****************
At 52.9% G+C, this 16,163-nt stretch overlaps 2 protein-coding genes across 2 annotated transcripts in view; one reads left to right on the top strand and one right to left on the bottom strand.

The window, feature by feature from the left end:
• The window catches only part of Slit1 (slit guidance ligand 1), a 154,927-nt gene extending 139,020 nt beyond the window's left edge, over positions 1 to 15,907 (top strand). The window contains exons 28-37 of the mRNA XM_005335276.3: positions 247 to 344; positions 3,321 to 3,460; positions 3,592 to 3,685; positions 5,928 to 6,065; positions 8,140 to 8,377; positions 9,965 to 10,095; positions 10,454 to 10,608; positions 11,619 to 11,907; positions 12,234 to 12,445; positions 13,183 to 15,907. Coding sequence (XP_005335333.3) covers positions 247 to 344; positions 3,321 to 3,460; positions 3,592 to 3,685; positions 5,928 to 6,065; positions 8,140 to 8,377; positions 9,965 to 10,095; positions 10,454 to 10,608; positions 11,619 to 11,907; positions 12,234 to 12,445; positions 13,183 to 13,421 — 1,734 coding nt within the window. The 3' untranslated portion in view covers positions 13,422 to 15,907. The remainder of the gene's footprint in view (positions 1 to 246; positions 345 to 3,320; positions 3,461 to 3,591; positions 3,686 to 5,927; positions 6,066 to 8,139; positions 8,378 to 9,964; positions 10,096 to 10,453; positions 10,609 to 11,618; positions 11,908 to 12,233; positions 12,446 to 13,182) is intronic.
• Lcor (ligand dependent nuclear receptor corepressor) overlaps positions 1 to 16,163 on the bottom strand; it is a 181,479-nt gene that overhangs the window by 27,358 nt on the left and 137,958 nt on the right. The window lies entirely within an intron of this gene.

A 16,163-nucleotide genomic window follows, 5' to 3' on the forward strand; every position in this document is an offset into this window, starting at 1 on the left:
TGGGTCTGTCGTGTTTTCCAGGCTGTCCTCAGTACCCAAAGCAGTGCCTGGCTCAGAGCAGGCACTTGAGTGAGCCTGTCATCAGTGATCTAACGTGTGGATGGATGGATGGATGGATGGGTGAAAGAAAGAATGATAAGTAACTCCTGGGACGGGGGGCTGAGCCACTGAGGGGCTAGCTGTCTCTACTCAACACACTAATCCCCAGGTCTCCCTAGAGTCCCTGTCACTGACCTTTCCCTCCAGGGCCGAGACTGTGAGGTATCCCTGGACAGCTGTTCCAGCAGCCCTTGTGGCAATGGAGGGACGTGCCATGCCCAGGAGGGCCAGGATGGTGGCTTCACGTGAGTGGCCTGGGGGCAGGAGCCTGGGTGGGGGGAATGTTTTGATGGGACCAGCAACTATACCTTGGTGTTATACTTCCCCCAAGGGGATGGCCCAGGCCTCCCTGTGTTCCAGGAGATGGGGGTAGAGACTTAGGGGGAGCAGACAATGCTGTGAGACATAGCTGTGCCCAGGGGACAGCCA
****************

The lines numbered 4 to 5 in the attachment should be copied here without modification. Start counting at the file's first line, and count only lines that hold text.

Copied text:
• Lcor (ligand dependent nuclear receptor corepressor) overlaps positions 1 to 16,163 on the bottom strand; it is a 181,479-nt gene that overhangs the window by 27,358 nt on the left and 137,958 nt on the right. The window lies entirely within an intron of this gene.

A 16,163-nucleotide genomic window follows, 5' to 3' on the forward strand; every position in this document is an offset into this window, starting at 1 on the left: